Bridge’s production is a labor of love. Partch’s biographer, Bob Gilmore—ever at pains to parse the legend against documentation—was tapped for an appreciative introduction. And Partch’s ink drawings from Bitter Music are reproduced in the album booklet, prompting the reminder that his nephew, Virgil Partch, was the cartoonist VIP, popular through the midcentury. The publication of Bitter Music in 1991 (see Fanfare 21:4), with Partch’s musical scraps and speech notation, afforded an obvious opportunity, and in 1995 Philip Blackburn offered a full CD, some 73 minutes, of judicious selections with their musical components, from Bitter Music , in a four-CD compilation of speech notation works drawn from archives of Partch himself performing (Innova 401, see Fanfare 30:3, under video reviews). Blackburn’s zest, and his adept fielding of the musical oddments, offered a serviceable, somewhat off-the-cuff presentation, caught in distant, large-hall ambience. The current realization, on the other hand, is a frank performance taken in closely intimate sound with the body of the text, the “Subjective Voice,” delivered by John Schneider, and the three other members of Partch—an eponymously named ensemble—taking the musical oddments and projecting an occasional contrasting “Objective Voice.” Schneider’s vocal inflections are so uncannily close to Partch’s own that we might be hearing young Harry. Curiously, Schneider’s kinder, gentler account of Letter From Hobo Pablo eschews Partch’s dactylic vehemence, demonstrating—as did his performance of Barstow in its original version for voice and adapted guitar ( Just West Coast: Microtonal Music for Guitar and Harp, Bridge BCD 9041, Hall of Fame, Fanfare 26:5)—that Partch’s music responds to a wide interpretive latitude. Hobo Pablo’s letter, by the way, is simply quoted in Bitter Music as Partch left it, while this recension interpolates the 1943 setting of it. Gilmore notes, “In this recording Schneider has … drawn upon his detailed knowledge of Partch’s later work; for the past 15 years he has built up his own collection of copies of the Partch instruments, and given regular performances on them. Several of the instruments make a guest appearance here—admittedly anachronistically, as most of the originals had not yet been built, but this was simply too good a chance to resist. We hear the voices of the Kithara, the Chromelodeon … as well as strummed chords on Adapted Guitar I when Partch recalls playing for the Italian sailors he met en route to Malta. There is also an actual performance of By the Rivers of Babylon as Partch would have performed it for W. B. Yeats (in the passage where he recalls his visit to Ireland in 1934).”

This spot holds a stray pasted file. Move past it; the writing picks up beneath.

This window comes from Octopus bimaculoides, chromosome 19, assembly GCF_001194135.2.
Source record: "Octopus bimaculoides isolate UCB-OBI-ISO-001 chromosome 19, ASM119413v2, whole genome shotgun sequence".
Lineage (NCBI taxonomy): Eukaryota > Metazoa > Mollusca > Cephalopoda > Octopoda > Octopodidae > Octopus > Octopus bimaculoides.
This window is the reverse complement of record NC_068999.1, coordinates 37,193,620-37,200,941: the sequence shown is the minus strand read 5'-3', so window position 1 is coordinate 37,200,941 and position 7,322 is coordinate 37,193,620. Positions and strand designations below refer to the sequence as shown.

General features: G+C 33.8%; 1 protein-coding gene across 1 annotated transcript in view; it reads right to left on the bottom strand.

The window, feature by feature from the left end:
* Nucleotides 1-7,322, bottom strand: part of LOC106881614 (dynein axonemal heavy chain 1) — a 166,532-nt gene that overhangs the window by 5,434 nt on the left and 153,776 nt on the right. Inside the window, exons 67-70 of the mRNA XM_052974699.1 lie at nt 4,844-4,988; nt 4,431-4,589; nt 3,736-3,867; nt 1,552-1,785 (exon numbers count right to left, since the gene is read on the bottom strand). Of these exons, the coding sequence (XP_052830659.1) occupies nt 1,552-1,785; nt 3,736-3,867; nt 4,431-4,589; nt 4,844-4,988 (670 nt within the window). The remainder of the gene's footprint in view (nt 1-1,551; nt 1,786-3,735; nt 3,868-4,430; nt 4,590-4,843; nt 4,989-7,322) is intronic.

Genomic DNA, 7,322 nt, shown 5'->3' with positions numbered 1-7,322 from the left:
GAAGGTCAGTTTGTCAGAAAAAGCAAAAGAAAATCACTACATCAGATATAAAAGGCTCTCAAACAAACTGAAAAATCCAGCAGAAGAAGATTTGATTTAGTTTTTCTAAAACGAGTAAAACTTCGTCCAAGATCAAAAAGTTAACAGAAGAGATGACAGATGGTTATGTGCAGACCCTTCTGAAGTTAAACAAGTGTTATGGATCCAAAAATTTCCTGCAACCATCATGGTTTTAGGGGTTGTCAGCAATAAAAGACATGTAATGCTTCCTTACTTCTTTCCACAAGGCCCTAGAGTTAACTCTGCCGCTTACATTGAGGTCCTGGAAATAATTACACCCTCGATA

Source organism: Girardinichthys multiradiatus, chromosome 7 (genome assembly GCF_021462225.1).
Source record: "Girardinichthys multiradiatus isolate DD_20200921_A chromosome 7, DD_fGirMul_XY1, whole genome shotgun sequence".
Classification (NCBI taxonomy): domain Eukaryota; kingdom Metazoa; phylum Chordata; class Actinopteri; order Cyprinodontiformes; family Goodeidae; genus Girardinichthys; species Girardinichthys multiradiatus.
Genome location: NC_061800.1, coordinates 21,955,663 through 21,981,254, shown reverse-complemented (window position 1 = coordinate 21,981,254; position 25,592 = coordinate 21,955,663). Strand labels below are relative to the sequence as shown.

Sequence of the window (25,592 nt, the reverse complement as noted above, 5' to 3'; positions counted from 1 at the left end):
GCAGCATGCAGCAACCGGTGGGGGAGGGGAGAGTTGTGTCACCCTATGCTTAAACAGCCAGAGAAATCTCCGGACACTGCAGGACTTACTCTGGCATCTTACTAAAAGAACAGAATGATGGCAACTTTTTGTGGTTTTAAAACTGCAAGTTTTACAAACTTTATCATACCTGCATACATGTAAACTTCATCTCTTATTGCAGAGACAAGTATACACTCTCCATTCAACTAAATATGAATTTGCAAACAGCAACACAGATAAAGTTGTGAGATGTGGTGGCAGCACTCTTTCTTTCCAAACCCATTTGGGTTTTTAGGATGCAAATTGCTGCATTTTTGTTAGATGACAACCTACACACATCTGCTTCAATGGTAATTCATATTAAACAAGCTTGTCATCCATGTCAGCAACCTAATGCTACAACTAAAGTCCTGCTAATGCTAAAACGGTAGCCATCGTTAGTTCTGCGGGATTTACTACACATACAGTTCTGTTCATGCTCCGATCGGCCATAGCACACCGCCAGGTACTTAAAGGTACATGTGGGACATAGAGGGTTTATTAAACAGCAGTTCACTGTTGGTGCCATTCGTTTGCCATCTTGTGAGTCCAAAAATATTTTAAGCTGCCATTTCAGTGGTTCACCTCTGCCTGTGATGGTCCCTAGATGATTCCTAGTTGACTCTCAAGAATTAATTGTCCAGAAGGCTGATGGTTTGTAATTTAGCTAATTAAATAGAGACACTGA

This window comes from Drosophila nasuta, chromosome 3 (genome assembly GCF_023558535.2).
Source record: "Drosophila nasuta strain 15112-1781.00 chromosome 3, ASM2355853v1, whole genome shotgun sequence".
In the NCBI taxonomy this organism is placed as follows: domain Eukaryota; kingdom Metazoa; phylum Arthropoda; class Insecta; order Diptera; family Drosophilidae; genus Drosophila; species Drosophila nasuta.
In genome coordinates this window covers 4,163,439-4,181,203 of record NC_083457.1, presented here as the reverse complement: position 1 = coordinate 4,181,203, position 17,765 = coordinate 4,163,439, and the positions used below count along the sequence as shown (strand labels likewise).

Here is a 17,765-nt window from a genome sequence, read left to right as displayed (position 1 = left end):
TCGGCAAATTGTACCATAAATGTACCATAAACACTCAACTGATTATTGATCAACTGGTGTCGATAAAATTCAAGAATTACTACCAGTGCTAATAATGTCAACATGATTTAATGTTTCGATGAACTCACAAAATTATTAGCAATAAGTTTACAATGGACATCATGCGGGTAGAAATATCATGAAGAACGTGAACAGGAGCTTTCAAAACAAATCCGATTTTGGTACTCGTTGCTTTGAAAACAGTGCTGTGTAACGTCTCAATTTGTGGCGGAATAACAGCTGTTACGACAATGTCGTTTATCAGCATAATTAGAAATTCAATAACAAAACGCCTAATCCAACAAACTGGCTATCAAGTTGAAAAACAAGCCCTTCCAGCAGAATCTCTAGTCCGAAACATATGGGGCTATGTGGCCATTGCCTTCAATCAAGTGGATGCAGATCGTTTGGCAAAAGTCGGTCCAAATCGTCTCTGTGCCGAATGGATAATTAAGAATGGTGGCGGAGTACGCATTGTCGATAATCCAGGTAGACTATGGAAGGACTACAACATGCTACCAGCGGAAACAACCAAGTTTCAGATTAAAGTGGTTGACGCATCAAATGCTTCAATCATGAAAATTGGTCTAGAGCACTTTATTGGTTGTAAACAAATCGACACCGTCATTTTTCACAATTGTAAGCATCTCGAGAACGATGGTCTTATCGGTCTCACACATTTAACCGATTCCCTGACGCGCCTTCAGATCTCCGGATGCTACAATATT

The upshot is not merely a major addition to the slender Partch discography; Bitter Music is a large and still little-recognized chapter in American letters. Partch is an immediately engaging, verbally adept chronicler who was quite capable of having made his mark as a writer, had he chosen. Taken with End Littoral , a happier account of a 1947 hiking trip along the northern California coast, Bitter Music looms as a classic, belonging with Thoreau’s A Week on the Concord and Merrimack Rivers , Whitman’s Leaves of Grass , Twain’s Roughing It , Hart Crane’s The Bridge , and Henry Miller’s Black Spring , among others. This superb realization renders Bitter Music uniquely, compellingly accessible. The album concludes with Partch himself in a brief snippet—Encinitas, 1969—reconciled to a work he thought lost and in which he had lost faith. A headline on the album case notes this as “Music of Harry Partch, Vol. 1.” Stay tuned (in 43 tones). A labor of love, indeed.


FANFARE: Adrian Corleonis
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Works on This Recording

1. Bitter Music by Harry Partch
Performer:  Richard Valitutto (Piano), Garry Eister (Voice), John Schneider (Adapted Guitar),
Harry Partch (Voice), Paul West (Kithara)
Period: 20th Century 
Written: USA 
Notes: Performers speak, sing and play a variety of instruments.